I am so delighted to be the 2018 recipient of two awards from affiliated committees of the Canadian Historical Association (CHA). As a former postdoctoral student of the late Dr. Neil Sutherland, a trailblazer in the history of children and childhood in Canada, I was particularly proud to receive the Neil Sutherland Prize for the best article in the history of children and youth from the History of Children and Youth Group of the CHA. It was also gratifying to be awarded the best article in the history of sexuality in Canada from the Canadian Committee on the History of Sexuality (CHA). I have included the citations here:
Neil Sutherland Prize, 2018
Mona Gleason, “Avoiding the Agency Trap: Caveats for Historians of Children, Youth, and Education,” Journal of the History of Education (Vol. 45, no. 4, 2016): 446-59.
“Gleason’s exploration of the scholarly roots, opportunities and limitations of the concept of agency in the history of children and youth offers a timely and compelling reflection. It effectively recasts the discussion around the “agency ideal” by laying out its pitfalls while pointing out new ways that the field may move forward in its efforts to engage more fully with the complexity of childhood. The committee was impressed by how Gleason skillfully uses a collection of family letters from the British Columbia Department of Education to explore new ways that the concept – and limitations – of children’s agency can be approached; mainly through empathic inference and a closer reading of age through the prisms of relational and power dynamics. Gleason’s masterful discussion of the lessons of similar debates in anthropology, women’s studies and the history of children and youth serves as both a historiographical roadmap and a discussion point for new ways to approach an essential question in the field.”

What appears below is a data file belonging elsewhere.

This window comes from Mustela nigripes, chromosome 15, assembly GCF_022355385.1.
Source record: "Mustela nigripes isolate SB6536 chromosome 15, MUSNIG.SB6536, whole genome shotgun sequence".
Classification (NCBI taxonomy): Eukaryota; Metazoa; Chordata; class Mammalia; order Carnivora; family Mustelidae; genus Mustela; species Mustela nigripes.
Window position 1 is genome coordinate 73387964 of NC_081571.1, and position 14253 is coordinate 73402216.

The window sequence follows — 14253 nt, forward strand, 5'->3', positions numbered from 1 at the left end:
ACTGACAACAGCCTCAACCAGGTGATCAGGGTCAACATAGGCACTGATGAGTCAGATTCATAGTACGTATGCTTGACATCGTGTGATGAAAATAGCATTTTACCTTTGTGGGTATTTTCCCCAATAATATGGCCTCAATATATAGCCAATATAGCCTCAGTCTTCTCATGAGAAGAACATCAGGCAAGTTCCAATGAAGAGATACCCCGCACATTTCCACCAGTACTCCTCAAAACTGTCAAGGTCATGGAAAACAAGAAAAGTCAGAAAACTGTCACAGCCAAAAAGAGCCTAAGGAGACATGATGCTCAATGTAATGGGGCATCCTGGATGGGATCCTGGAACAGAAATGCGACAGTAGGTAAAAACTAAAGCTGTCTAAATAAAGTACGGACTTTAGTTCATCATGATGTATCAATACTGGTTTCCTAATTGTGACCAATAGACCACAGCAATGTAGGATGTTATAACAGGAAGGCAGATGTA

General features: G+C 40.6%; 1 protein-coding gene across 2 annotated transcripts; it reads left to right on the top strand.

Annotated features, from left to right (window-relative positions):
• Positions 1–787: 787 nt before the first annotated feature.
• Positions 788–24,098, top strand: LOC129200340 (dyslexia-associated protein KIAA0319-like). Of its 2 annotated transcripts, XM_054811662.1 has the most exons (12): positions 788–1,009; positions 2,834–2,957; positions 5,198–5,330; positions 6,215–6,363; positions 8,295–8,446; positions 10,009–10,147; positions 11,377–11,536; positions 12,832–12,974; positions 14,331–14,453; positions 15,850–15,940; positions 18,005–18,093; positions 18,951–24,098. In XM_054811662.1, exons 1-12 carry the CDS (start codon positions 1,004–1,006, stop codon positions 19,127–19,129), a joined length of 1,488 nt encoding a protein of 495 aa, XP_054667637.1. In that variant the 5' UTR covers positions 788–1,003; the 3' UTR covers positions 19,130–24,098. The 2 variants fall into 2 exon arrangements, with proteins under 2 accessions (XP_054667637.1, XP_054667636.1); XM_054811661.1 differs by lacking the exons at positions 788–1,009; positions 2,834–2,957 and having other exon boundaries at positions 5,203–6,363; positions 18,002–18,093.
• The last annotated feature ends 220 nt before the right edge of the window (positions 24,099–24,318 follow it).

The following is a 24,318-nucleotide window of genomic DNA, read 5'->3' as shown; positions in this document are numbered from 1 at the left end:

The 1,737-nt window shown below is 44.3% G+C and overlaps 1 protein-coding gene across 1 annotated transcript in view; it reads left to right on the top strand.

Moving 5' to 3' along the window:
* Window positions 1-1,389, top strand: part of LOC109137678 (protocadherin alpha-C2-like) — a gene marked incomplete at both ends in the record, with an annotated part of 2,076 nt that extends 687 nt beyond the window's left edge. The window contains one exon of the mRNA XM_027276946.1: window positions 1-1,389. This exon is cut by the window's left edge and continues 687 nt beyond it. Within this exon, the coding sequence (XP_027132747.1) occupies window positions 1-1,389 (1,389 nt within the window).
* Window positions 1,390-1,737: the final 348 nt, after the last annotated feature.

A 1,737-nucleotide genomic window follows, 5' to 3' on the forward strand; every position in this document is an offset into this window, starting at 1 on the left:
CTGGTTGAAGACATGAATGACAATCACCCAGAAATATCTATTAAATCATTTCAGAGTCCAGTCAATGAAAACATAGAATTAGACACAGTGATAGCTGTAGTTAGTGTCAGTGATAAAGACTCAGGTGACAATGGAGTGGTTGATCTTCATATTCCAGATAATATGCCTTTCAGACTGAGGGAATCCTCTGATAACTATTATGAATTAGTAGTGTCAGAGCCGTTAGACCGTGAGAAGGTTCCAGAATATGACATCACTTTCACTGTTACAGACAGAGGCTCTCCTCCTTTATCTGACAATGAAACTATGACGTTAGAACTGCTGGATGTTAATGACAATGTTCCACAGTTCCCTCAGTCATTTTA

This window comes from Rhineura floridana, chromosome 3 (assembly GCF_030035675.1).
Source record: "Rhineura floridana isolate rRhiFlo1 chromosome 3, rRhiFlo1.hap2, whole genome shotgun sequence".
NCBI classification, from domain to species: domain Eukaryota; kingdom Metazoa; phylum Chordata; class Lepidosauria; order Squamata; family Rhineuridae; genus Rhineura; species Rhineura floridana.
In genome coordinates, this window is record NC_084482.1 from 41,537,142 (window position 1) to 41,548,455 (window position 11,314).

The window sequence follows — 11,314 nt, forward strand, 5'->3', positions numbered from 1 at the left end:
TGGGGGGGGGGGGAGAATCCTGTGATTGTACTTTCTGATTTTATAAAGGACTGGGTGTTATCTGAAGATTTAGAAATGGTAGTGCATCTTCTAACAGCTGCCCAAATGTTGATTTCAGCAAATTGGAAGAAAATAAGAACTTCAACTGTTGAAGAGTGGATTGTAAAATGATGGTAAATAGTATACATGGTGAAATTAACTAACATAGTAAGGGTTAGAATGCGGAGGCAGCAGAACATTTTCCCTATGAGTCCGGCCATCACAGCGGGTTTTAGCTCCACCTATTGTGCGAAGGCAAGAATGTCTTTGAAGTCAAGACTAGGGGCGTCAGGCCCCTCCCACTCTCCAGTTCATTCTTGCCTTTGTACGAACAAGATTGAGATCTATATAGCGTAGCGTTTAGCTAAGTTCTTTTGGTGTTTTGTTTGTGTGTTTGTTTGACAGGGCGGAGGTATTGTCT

Canadian Committee on the History of Sexuality Prize, 2018
Mona Gleason, “‘Knowing Something I Was Not Meant to Know’: Exploring Vulnerability, Sexuality, and Childhood, 1900-1950”. Canadian Historical Review 98, 1 (March 2017).
“Gleason makes an argument for “social age” as a useful category in the historical analysis of sexuality and, in doing so, stages an historiographical conversation between two different subfields: the history of children / youth and the history of sexuality. Using a wide range of sources, Gleason also furnishes a complex analysis of the historical meanings and dynamics of vulnerability in the first half of the twentieth century. On the one hand, we see the often-devastating real-life impact of “expert” control over medical and social discourses aimed at children, which often rendered them more, not less, susceptible to harm and abuse. On the other hand, from the perspective of the young, we learn that shielding children from sexual knowledge generated ignorance rather than protection, which, in turn, fostered misinformation and feelings of shame and confusion about sex and bodies among young people. Gleason’s article asks us to think hard about the always-fraught nexus of childhood and sexuality, both in the past and in the many ramifications of that history in our present.”